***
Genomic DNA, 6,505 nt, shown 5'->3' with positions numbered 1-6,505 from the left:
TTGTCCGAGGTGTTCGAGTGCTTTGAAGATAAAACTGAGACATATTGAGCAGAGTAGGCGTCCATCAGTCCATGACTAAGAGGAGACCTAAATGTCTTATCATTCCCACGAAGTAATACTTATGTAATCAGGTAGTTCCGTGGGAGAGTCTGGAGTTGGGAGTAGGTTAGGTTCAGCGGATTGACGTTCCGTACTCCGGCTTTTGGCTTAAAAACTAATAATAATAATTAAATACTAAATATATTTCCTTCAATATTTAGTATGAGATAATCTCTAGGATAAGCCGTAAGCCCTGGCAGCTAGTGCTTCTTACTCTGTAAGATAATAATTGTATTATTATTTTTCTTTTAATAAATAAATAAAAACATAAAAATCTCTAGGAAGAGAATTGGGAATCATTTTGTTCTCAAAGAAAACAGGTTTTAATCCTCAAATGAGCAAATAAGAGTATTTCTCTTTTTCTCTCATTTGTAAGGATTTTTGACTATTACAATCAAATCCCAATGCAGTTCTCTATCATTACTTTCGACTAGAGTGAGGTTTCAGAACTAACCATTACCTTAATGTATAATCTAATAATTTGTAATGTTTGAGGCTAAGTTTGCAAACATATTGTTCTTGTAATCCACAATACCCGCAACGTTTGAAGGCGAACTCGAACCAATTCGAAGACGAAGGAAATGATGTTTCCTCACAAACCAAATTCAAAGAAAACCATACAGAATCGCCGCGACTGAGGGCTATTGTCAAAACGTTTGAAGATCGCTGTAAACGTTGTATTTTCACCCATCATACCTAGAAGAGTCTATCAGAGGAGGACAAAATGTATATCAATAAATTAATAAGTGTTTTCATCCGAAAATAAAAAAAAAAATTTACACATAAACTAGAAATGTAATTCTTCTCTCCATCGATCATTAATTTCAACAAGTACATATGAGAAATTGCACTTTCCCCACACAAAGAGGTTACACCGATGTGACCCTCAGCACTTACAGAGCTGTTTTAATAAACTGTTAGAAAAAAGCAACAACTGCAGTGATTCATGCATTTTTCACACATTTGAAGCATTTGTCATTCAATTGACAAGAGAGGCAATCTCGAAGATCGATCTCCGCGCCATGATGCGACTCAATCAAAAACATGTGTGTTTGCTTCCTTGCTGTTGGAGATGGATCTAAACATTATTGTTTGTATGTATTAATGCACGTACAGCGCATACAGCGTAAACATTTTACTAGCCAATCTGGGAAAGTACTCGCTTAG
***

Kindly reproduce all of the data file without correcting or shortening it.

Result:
Genomic DNA, 6,505 nt, shown 5'->3' with positions numbered 1-6,505 from the left:
TTGTCCGAGGTGTTCGAGTGCTTTGAAGATAAAACTGAGACATATTGAGCAGAGTAGGCGTCCATCAGTCCATGACTAAGAGGAGACCTAAATGTCTTATCATTCCCACGAAGTAATACTTATGTAATCAGGTAGTTCCGTGGGAGAGTCTGGAGTTGGGAGTAGGTTAGGTTCAGCGGATTGACGTTCCGTACTCCGGCTTTTGGCTTAAAAACTAATAATAATAATTAAATACTAAATATATTTCCTTCAATATTTAGTATGAGATAATCTCTAGGATAAGCCGTAAGCCCTGGCAGCTAGTGCTTCTTACTCTGTAAGATAATAATTGTATTATTATTTTTCTTTTAATAAATAAATAAAAACATAAAAATCTCTAGGAAGAGAATTGGGAATCATTTTGTTCTCAAAGAAAACAGGTTTTAATCCTCAAATGAGCAAATAAGAGTATTTCTCTTTTTCTCTCATTTGTAAGGATTTTTGACTATTACAATCAAATCCCAATGCAGTTCTCTATCATTACTTTCGACTAGAGTGAGGTTTCAGAACTAACCATTACCTTAATGTATAATCTAATAATTTGTAATGTTTGAGGCTAAGTTTGCAAACATATTGTTCTTGTAATCCACAATACCCGCAACGTTTGAAGGCGAACTCGAACCAATTCGAAGACGAAGGAAATGATGTTTCCTCACAAACCAAATTCAAAGAAAACCATACAGAATCGCCGCGACTGAGGGCTATTGTCAAAACGTTTGAAGATCGCTGTAAACGTTGTATTTTCACCCATCATACCTAGAAGAGTCTATCAGAGGAGGACAAAATGTATATCAATAAATTAATAAGTGTTTTCATCCGAAAATAAAAAAAAAAATTTACACATAAACTAGAAATGTAATTCTTCTCTCCATCGATCATTAATTTCAACAAGTACATATGAGAAATTGCACTTTCCCCACACAAAGAGGTTACACCGATGTGACCCTCAGCACTTACAGAGCTGTTTTAATAAACTGTTAGAAAAAAGCAACAACTGCAGTGATTCATGCATTTTTCACACATTTGAAGCATTTGTCATTCAATTGACAAGAGAGGCAATCTCGAAGATCGATCTCCGCGCCATGATGCGACTCAATCAAAAACATGTGTGTTTGCTTCCTTGCTGTTGGAGATGGATCTAAACATTATTGTTTGTATGTATTAATGCACGTACAGCGCATACAGCGTAAACATTTTACTAGCCAATCTGGGAAAGTACTCGCTTAG